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Now at Museo di Palazzo Pretorio

Pietro Costa, /ri.tràt.ti/ /ˈpôrˌtrāts/, curated by Chiara Spangaro, presents for the first time to the public the selection of the portraits made by the artist between 2018 and 2022.
The exhibition deepens the artist's bond with the Tuscan city, where he worked on the first in the series of family portraits - Gori Family Portrait, (2019), comprising of eight portraits, spanning three generations, starting with the patriarch Giuliano Gori, founder of Fattoria di Celle, collector and patron of Prato. The exhibition also includes other portraits of individuals and families, such as those of father-son Sandro and Gianni Veronesi, other citizens of Prato and Italy.
The works are a more updated selection of the bloodworks series, which the artist has undertaken since the late eighties.
Bloodworks looks at the issues of identity between art and science and the concept of physical and biological portrait as it pertains to representation of the individual and of community.
The works are created with the blood of the subject being portrayed, used as a pigment between two mylar sheets.
Made on commission, these conceptual works retain the biological character of the commissioner together with the environmental data of the spaces where the work has been made. At times Costa visualizes the physical aspect of the donor through his photography, other times he obliterates their features by exposing nothing but his haematic portrait.
In the early 1980s, the artist started his art practice by investigating the relationship between image and object, real and recreated space. He employed a wide array of materials and processes, ranging from paint on canvas to paint on shaped plywood and stone, from molten materials (metals, concrete, wax) to blown and cut glass, all the way to neon, liquids and combustible gasses. His practice investigates the theme of identity of materials, objects in space, places and their history, color and light. In the following decade, Costa wondered how he could make a self portrait in this time and space in history, and he found the answer in his own body. By drawing his own blood and adding it as another medium to his already variegated artistic vocabulary, he focused his attention on his own identity, and then onto the identity of others. With this medium, other than the study of space, of light, of shape, and of vision, even entropy, decay, and frailty entered his art practice and then solidified at the center of it. Starting from the art of self-portrait and self-representation, the artist enriched his own gallery by including the blood of his relatives and friends who partook in the project, subsequently opening the floor to acquaintances and strangers and those families and chosen families whose histories and roots crossed his own personal path and his artistic output. The body of work, which has increased in volume and variety for the past 30 years both in terms of composition and in terms of execution reflects the artist’s interest in the biological trace that each human being leaves in the world, and in the correspondence with the permanence of the memory of them whether personal or public. Throughout the course of human history, religious rituals and art practices evolved side by side, and they naturally contaminated and influenced each other.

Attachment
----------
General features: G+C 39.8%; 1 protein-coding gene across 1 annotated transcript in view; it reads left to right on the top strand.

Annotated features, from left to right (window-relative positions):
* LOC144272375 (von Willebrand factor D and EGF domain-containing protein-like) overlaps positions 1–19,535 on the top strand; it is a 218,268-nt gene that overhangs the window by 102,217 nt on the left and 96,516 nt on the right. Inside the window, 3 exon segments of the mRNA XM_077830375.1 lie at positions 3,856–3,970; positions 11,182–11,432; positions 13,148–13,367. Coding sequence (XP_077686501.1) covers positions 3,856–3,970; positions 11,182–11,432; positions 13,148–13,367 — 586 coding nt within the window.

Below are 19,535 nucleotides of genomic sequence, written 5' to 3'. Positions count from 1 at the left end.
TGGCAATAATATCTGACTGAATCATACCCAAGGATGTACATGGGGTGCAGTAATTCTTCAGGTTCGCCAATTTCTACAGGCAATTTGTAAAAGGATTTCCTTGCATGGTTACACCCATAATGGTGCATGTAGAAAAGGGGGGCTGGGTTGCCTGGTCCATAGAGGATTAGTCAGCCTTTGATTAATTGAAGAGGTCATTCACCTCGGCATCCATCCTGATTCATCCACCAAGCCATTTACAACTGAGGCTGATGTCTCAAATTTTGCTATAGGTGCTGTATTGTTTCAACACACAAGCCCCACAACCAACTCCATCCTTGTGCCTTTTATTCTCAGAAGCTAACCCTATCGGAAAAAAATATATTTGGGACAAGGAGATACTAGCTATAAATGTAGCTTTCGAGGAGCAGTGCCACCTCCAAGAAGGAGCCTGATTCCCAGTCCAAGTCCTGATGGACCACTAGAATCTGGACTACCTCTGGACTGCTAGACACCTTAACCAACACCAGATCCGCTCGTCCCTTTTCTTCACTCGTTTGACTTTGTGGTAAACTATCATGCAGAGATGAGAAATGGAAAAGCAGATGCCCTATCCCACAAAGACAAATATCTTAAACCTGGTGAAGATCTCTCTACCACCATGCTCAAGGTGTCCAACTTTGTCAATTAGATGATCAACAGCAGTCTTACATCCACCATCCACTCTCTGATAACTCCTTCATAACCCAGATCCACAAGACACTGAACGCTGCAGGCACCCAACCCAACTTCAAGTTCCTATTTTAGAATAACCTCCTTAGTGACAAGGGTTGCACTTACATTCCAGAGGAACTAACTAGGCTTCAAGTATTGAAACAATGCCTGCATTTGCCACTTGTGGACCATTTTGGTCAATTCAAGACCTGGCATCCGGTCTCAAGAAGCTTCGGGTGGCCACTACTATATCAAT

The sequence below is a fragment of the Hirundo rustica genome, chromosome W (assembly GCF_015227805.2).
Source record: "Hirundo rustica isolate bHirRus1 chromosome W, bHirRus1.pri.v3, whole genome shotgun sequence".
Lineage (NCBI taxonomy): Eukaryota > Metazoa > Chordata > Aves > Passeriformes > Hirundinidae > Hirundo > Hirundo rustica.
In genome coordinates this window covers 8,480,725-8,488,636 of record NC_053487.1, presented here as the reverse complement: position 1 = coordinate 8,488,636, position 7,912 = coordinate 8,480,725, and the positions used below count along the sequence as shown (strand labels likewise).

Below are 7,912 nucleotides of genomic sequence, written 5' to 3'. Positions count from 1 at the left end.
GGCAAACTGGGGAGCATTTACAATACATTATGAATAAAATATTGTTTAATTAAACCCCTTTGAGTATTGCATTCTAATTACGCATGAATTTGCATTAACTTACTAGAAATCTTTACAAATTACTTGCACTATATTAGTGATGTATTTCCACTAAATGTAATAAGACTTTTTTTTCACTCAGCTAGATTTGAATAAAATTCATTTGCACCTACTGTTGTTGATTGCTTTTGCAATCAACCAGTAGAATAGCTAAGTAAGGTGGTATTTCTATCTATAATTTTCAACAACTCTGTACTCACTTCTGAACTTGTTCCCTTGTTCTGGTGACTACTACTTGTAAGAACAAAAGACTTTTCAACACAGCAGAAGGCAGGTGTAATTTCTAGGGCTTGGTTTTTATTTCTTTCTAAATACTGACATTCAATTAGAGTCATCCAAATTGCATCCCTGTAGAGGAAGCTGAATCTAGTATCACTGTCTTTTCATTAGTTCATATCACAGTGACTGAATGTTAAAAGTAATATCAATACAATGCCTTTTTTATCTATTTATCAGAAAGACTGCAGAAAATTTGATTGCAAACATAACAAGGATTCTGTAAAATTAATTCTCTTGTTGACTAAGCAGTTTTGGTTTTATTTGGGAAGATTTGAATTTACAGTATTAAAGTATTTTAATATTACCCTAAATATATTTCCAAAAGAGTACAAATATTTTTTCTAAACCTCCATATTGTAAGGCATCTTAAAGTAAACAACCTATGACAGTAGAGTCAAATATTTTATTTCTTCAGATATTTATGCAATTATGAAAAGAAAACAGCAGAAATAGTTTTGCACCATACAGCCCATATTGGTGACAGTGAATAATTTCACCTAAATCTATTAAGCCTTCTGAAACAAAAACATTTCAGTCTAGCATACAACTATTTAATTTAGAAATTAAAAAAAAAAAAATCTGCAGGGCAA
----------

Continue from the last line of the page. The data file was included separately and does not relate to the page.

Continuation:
Costa’s work resides in this intersection of contamination and crosspollination, where environment, time, and subjectivity feed off of each other.

Pietro Costa (1960) resides in New York where he emigrated with his family in 1972. He studied at the School of Visual Arts and Hunter College and currently divides his time between the United States and Italy. From his first collective exhibition in 1979, Costa has always continued his artistic practice, mixed with a multifaceted life that has allowed him professional experiences in multiple disciplines. He has exhibited in the United States and in Italy - in institutional and private venues, in group and solo exhibitions - and has created site-specific commissions for museums and art centers including: the New House Center for Contemporary Art, the Hudson River Museum, the Katonah Museum, the Certosa di San Lorenzo in Padula, the Castello Macchiaroli in Teggiano. His work has been exhibited in galleries in the United States and Italy including: the Penine Hart Gallery, the Stark Gallery, the Galleria Piano Nobile in Perugia, Il Ponte Contemporanea in Rome.
His practice spans drawing, painting, sculpture, and site-specific installations employing a broad vocabulary that includes nature, light, metals, fire, plastics, waxes, glass, words and blood.
In this universe where the human mixes with nature, Costa continues his artistic practice of spatial, material and biological identity.

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